Synopsis (From Goodreads):
What more can a mystery addict desire than a much-loathed murder victim found aboard the luxurious Orient Express with multiple stab wounds, thirteen likely suspects, an incomparably brilliant detective in Hercule Poirot, and the most ingenious crime ever conceived?
Hercule Poirot was one of the greatest detectives of all time. As an international detective, Hercule is expected to work all around the world at a moment's notice. Thus, when he receives the call to go to London, he runs into his old friend, M. Bouc, who got him a seat on the train he was conducting: The Orient Express. There, on a full train of strangers, Hercule gets cornered by an evil man named Ratchett. Ratchett wanted Hercule to be a bodyguard to him, to alert Ratchett when anyone looks at him the wrong way. Seeing Ratchett when he met M. Bouc, he could see the evil and animal like instances in Ratchett, and refused him of his offer. Few days into the train ride, M. Bouc ask Hercule for his help. Ratchett was murdered, and with the train stopping due to snow, the killer had to be one of the passengers on the train. With twelve stab wounds, Ratchett’s body was attacked by both left handed and right handed people, some cuts deadly, some mere scratches. Gathering everyone’s passports, Hercule and M. Bouc began their interviews with each of the passengers. From the evidence of the secretary, the vault, the American lady, to the Russian princess and the Italian man. From clues to speculations, the reader can follow along with Hercule, as he solves the trail of who killed Ratchett, and more importantly why.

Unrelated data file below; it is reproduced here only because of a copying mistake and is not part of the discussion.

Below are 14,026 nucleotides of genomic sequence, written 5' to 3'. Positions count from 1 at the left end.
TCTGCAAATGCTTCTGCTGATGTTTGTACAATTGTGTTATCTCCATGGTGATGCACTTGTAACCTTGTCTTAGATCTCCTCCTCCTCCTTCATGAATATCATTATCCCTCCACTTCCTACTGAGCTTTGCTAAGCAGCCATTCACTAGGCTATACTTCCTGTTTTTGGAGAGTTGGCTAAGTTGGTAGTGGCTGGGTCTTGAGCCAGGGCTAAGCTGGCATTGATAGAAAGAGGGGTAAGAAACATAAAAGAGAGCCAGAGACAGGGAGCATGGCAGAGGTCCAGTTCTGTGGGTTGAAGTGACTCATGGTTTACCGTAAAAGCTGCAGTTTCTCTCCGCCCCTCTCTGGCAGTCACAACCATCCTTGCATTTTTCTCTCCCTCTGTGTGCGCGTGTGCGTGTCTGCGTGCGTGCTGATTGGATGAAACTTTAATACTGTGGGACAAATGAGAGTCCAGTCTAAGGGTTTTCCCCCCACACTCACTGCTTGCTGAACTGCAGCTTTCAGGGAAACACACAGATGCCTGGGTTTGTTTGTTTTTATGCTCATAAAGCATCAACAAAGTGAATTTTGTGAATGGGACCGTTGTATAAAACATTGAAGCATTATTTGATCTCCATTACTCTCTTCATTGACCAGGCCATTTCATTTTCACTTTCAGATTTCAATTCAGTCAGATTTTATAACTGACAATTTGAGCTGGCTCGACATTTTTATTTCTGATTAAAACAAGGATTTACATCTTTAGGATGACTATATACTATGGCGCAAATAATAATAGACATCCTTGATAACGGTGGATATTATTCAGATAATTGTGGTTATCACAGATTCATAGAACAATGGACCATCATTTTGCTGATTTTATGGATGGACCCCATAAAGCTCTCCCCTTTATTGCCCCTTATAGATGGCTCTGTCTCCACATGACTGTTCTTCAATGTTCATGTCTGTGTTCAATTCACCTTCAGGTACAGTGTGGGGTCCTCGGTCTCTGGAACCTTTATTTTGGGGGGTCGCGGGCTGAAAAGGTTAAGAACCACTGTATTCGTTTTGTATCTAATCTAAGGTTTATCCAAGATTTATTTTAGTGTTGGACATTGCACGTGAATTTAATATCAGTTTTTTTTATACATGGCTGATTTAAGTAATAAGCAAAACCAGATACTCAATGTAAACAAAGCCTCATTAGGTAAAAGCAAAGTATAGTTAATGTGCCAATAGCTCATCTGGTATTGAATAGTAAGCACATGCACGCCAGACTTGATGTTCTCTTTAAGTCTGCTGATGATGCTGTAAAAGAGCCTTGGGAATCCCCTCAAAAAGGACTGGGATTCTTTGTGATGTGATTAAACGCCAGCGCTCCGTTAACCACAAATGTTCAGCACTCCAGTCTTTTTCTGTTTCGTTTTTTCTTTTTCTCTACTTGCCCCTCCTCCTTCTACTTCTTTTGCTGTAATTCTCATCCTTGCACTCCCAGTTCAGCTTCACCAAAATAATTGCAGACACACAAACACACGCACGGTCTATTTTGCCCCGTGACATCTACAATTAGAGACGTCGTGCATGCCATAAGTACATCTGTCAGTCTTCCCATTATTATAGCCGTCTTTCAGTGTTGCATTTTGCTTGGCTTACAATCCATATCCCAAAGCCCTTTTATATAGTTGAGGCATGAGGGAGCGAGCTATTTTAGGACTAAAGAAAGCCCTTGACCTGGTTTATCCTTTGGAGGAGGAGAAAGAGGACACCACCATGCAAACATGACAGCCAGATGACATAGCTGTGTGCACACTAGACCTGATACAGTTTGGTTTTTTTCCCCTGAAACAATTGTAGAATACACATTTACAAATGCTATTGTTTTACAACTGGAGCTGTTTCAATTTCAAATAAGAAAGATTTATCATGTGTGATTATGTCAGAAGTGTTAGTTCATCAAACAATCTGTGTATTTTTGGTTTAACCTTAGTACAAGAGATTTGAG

What an amazing story. Agatha Christie, known for her mystery and crime novel, wrote around forty-five Hercule Poirot novels, this one being number ten. Where at first glance that might be one long series to start, the books do not have to be read in order. Each book, a close in case, can let you to start anywhere. Which for me, started with the Orient Express. Popular because of its 2017 movie, starring Kenneth Branagh as Hercule Poirot, and Jack Sparrow (Johnny Depp) as Ratchett, the movie that stayed pretty close to the book. This story is a murder mystery done right, with colorful characters, overlapping clues, the reader could, along with Hercule, solve the murder, but it would be very difficult to guess right. Christie, due to her time, made some points based off the nationalities of the characters, one that would not go over well today, but again this book came out during 1934, we can give Christie a break. The language of the book was easy to read, expect when Christie switched over to one off comments in French that were never explained, and the reader had to either know French, or google the translation. This book a perfect one day snowy reads, and a high recommendation to anyone who loves Christie, murder mysteries, and those who loved the movie.